We have another tantalizing piece of Diego Rivera’s Hollywood puzzle thanks to Lewis Sykes, a member of the Foundation of City College’s Auxiliary. Rivera’s 1943 portrait of Hermes Pan is up for sale and Lewis sent me a postcard with the image, new to me. Pan was Fred Astaire’s choreographic collaborator for many of his films (including 1937’s Shall We Dance, George Gershwin’s last work). He tutored Paulette Goddard for five weeks for her dancing role opposite Astaire in the 1940 Second Chorus. Shooting started not long after she and Rivera returned from Mexico. (The movie’s co-star, Burgess Meredith, became Goddard’s third husband.) According to Hermes Pan: The Man Who Danced with Fred Astaire by John Franceschina, Hermes had a break from movie work and took the train to San Francisco to stay at the Palace Hotel. By accident he ran into Paulette, who was staying there on one of her visits (in late September or mid-November 1940). She introduced him to Rivera. In 1943 Pan posed in Mexico, while Rivera experimented with depicting motion in a portrait. This is a neat parallel to George Gershwin’s 1937 suggestion that Paulette get her portrait painted by Rivera. She finally got there three years later.
The lower part of Panel 4 is the “Movie Panel.” Rivera’s love for film is represented by scenes from Chaplin’s The Great Dictator and a scene from Confessions of a Nazi Spy, starring his friend, art collector Edward G. Robinson and Francis Lederer, both Europeans. Rivera referred to movies as “moving frescoes”, a term which may have come from Russian film maker Sergei Eisenstein according to Anita Brenner. (Panel 2 contains cannons, references to Eisenstein’s epic Battleship Potemkin.) In January-February 1941 as Rivera worked his way back to Mexico he stayed in Santa Barbara and visited Hollywood. Newspapers mentioned his meeting with actor Oskar Homolka and other émigré European movie makers, many of whom were Jewish and had fled Hitler. In 2015 the Skirball Museum exhibited Light and Noir, Exiles and Émigrés in Hollywood, 1933–1950 in which Confessions of a Nazi Spy was highlighted.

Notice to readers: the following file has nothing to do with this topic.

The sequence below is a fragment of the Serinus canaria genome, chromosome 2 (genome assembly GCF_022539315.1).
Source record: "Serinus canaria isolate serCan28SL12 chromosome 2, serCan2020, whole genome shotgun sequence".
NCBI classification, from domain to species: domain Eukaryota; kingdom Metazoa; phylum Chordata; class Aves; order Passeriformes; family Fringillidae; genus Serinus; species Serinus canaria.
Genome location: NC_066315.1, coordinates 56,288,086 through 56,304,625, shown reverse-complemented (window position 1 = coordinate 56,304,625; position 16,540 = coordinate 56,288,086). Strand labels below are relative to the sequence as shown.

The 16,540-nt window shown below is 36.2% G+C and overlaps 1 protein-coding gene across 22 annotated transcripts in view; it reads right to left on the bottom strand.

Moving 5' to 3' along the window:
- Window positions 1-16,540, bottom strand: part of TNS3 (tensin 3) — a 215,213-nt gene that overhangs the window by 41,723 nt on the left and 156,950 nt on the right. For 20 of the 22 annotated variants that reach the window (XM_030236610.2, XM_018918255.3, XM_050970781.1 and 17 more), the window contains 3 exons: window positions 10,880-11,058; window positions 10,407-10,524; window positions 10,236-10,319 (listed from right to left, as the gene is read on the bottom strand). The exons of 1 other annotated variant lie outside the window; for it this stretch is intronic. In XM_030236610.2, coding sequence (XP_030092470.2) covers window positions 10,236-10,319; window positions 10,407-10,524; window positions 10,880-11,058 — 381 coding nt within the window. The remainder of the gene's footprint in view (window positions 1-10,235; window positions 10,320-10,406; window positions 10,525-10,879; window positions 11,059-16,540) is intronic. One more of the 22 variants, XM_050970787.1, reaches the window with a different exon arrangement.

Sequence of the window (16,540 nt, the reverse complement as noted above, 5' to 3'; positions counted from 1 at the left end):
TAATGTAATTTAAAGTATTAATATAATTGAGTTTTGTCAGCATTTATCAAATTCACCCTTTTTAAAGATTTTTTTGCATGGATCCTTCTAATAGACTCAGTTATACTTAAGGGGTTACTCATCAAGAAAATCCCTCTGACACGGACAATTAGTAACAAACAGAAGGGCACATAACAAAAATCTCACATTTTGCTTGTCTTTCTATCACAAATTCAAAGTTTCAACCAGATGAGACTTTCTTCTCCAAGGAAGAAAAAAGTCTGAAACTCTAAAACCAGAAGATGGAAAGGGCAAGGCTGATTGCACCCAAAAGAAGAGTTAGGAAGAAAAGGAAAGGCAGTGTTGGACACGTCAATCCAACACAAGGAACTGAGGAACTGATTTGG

In the Panel 4 polemic, a large arm draped in the US flag restrains a swastika tattooed hand with dagger. Rivera implored the US to get into the war against the Nazis. Since the Stalinist USSR and Nazi Germany were allied by a non-Aggression Pact, no other communist was advocating this. The Mexican artist did this at his peril according to the FBI. Despite being a Mexican and a communist, Rivera found, ironically, that his natural ally was the U.S.
John Lukacs in Five Days in London, May 1940 (1999) states a rationale to which Rivera must have subscribed:
“Churchill understood something that not many people understand even now. The greatest threat to Western civilization was not communism. It was National Socialism. The greatest and most dynamic power in the world was not Soviet Russia. It was the Third Reich of Germany. The greatest revolutionary of the twentieth century was not Lenin or Stalin. It was Hitler.”
In calling for Pan American unity Rivera understood what the isolationist “America Firsters” didn’t. In a world war, there is no place to hide. (Many America Firsters, like Ford and Lindbergh, were anti-Semitic admirers of Hitler, which drove their agenda in demanding American neutrality.)
To keep my dance thread going: choreographer Annabelle Lopez Ochoa, who is in town working with the San Francisco Ballet (Unbound: C) visited the mural. In 2016 she created a 45 minute dazzling ballet about Frida called Broken Wings for the English National Ballet and she will create a 2 hour full length narrative about Frida in 2020 at the Dutch National Ballet. We talked…about Frida. Our mutual friend Celia Fushille, artistic director of the Smuin Ballet, connected us. I’m planning a 2020 trip to Amsterdam for the premiere.